The Overbearing '90s Kid: Your Child Media No Longer Caters to You

A pattern has started, I’ve noticed, in recent years. It tends to start with a company announcing a reboot or a continuation of a beloved franchise, and then it ends with countless viral tweets condemning any adolescent from enjoying it.

The strange thing about this, is that the people condemning children tend to be twice their age or more.

Now, the easiest example I can give are movies like “Incredibles 2” or the brand new, still-in-production live action “Kim Possible.” Those aren’t the only ones and truly, the content does not matter. As long as the form of entertainment was once beloved by people who fall into the ‘90’s kids’ age bracket, you will be able to find someone trying to keep kids away from it. Often this happens by using tasteless language or making jokes. And I’m not here to stop people from making silly jokes, because they can be funny and even I am guilty of interacting with a few.

The problem I have, is that this particular, cartoon-centric form of gatekeeping can do much more harm than people might think. When kids are young, they tend to get attached to characters and objects. Once those things are rekindled after having spent so many years apart, it makes sense to be protective of them.

When word of their costume design came out for Disney’s live-action “Kim Possible” movie, people were severely disappointed. I scrolled down my feed for five minutes a few weeks ago and I saw a poor teenager being bullied for playing the role of Kim Possible.

In an Uproxx article, several tweets are listed showing how badly some people took the news. One person tweeted, “KIM POSSIBLE IS A BAD BITCH THIS IS NOT A BAD BITCH,” while another said, “this looks like a pic of a Kim Possible costume being sold on walmart lmao.”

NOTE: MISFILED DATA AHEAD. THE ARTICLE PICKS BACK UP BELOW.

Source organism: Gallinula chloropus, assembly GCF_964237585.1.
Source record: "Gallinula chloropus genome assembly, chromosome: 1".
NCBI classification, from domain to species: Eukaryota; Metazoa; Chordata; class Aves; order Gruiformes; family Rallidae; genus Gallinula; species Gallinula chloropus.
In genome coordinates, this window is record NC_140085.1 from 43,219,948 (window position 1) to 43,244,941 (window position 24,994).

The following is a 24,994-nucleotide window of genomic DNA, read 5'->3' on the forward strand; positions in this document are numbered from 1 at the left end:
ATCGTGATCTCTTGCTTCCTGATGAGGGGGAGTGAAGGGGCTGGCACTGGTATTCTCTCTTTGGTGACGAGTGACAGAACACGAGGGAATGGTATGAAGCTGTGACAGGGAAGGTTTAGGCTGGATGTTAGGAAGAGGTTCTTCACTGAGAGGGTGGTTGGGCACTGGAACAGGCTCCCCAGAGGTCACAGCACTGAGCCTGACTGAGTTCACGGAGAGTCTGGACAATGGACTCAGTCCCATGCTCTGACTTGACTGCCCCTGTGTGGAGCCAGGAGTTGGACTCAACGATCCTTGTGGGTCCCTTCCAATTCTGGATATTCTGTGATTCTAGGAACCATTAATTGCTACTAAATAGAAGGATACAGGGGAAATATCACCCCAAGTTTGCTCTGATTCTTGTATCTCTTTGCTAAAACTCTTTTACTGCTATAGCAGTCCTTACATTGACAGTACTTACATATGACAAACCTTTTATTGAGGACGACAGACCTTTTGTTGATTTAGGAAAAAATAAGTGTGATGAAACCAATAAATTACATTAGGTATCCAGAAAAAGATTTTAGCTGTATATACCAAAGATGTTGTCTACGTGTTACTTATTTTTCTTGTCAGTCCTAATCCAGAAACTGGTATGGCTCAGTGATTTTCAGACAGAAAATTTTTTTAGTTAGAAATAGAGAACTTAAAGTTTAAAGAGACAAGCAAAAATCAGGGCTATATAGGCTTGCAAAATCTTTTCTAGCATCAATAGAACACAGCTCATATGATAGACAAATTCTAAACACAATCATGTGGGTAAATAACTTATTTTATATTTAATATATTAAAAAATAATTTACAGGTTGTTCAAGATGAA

Reactions like these are the problem, because ‘90’s kids’ are no longer kids, which means companies are no longer catering to us. A young actress should not have her appearance ripped to shreds because her outfit does not look exactly how an adult remembers it. It’s rude and quite honestly, immature.

Think of all the tweens that are going to watch that movie and have an absolute blast. ‘90’s kids’ grew up. It happened, it’s done. But children still exist. The content today that is being made for adolescents, caters to the ones who are adolescent now. Seriously, learn to share!

I enjoy children’s movies. And cartoons and even children’s literature. They are all stories filled with hope and humor and fun. This type of entertainment is not for children-only, but it is made with children in mind, and it hurts to watch people my age act so foolishly over it. When I was young, I often heard a similar sentiment run between all of my peers. It was the idea that we would not treat younger people the same way adults would treat us.

This barricade that the ‘90’s kids’ are starting to create, this automatic frustration directed towards children when they find interest in the same things we used to, this gatekeeping is doing exactly that. It’s treating younger people as if they are naive or undeserving, as if they aren’t good enough to find joy in something that still gives us joy.

Things change. It happens. Franchises continue, shows reboot and remakes can differ from their originals. Just because it is happening in a different time, with different people, doesn’t mean that it is automatically garbage. And it definitely doesn’t mean you can metaphorically rip a Pooh Bear doll (one which represents your childhood and happy memories) out of the hands of a child who has yet to make those memories and then laugh in their face.

Think about how happy you were watching “High School Musical” for the first time. That’s the kind of fun they’re going to have, and you want to make fun of that? Take a teaching class or watch some Sesame Street, I don’t know. Anything that will help all of you get your compassion back and make you realize that new children’s movies cater to their current audience, not an audience from a decade ago.

Okay, I’m done for now. Put your notes away class, it’s time for recess.


a fellow 90’s kid